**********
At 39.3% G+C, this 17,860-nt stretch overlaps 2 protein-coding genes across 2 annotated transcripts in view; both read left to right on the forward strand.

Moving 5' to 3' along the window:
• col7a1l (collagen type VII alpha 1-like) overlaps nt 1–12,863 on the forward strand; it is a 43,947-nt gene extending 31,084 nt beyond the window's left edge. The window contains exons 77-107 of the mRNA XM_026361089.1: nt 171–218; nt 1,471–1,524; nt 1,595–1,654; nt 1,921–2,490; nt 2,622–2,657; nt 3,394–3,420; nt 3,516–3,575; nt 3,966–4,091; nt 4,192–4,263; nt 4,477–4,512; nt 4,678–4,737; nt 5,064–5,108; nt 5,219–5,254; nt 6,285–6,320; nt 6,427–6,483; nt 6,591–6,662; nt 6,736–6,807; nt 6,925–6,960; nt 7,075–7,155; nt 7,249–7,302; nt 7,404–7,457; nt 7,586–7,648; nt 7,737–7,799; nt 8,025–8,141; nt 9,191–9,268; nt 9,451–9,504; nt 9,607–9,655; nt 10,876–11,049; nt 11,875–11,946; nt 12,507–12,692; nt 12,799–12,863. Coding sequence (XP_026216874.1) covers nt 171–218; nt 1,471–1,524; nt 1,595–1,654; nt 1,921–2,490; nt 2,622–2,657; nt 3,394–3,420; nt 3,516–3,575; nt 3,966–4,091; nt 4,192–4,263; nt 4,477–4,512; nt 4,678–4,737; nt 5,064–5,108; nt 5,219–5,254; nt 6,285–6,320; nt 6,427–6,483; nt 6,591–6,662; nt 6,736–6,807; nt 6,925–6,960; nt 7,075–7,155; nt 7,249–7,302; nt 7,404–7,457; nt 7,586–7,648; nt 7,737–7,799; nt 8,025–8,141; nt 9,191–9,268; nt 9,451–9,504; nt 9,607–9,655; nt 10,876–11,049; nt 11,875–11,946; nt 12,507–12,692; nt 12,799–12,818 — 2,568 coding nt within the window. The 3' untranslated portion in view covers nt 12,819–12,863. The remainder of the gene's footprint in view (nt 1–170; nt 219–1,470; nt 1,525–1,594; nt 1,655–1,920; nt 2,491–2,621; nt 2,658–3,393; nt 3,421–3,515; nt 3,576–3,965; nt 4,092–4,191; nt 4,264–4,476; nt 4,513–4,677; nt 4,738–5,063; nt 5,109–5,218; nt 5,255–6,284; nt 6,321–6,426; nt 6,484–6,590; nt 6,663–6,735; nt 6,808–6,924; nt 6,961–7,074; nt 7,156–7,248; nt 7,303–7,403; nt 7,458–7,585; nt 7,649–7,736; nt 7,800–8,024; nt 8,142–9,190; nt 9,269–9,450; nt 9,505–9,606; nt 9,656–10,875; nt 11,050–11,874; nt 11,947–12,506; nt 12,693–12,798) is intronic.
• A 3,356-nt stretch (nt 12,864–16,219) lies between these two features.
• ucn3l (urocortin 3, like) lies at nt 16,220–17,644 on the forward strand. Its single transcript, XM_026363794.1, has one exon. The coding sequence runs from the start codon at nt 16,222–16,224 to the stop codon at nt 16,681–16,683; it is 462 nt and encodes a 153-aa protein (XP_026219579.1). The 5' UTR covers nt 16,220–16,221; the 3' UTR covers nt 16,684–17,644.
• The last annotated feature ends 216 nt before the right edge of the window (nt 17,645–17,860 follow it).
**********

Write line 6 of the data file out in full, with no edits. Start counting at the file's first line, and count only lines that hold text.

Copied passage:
• The last annotated feature ends 216 nt before the right edge of the window (nt 17,645–17,860 follow it).